Elon Musk Went Private On Twitter to Find an Issue With the Algorithm That 'Should Be Addressed By Next Week'
The Twitter owner was in search of a flaw with the social media platform's algorithm.
Elon Musk is not exactly subtle when it comes to his hot takes and contentious commentary on Twitter, the social media platform he purchased for an estimated $43 billion.
But this week, Musk suddenly decided to make his account private, only allowing those who follow him to see what he was posting.
This wasn't, however, out of vanity or a need for privacy, but for a strategic reason.
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Musk, who boasts over 127 million followers on the platform, locked his account on Wednesday to test Twitter's a potential issue with its algorithm that had been flagged by several users. Once making their accounts private, engagement on certain Tweets would begin to skyrocket as opposed to lower numbers on the same exact Tweets when their accounts were public.
This is of course most notable in accounts with mass amounts of followers.
Twitter user Ian Miles Cheong, who has over 468,900 followers on the platform, caught Musk's attention by noting the stark difference he found in just a five-minute period of making his account private, then back to public via a test Tweet he sent out to followers.
The results are in. Setting your account to private vastly improves your reach by a factor of 5x. Zero algorithmic disruption. pic.twitter.com/WqmfDGERwK— Ian Miles Cheong (@stillgray) January 31, 2023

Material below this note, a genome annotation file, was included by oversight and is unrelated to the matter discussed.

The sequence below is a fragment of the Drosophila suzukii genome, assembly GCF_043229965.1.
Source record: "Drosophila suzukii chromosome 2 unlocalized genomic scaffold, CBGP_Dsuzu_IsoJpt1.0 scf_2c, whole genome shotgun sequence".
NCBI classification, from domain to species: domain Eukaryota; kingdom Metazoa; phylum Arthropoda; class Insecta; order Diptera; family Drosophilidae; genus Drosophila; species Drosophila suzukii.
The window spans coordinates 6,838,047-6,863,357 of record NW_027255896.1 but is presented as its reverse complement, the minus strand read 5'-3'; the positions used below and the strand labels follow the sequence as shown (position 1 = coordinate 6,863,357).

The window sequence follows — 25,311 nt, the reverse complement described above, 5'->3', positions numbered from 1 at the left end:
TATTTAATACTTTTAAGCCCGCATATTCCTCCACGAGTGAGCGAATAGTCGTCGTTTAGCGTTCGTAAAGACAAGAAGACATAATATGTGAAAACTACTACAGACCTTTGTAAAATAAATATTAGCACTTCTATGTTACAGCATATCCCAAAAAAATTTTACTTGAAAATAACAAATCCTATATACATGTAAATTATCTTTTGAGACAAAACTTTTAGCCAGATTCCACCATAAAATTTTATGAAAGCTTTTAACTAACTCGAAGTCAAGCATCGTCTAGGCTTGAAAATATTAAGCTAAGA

"The results are in. Setting your account to private vastly improves your reach by a factor of 5x. Zero algorithmic disruption," Cheong said.
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Musk replied that Chong's test was "extremely concerning" and decided to do the same for himself.
Though Musk did not yet publicly disclose what his results were, he did ambiguously reveal to followers that he discovered some findings.
This helped identify some issues with the system. Should be addressed by next week.— Elon Musk (@elonmusk) February 2, 2023
"This helped identify some issues with the system," he said. "Should be addressed by next week."
The thought is that something funky in Twitter's algorithm under Musk has been pushing certain content to users' feeds that they don't necessarily desire to see, while other content seems to fall to the wayside without reason.
Musk is currently serving as interim CEO of the company.
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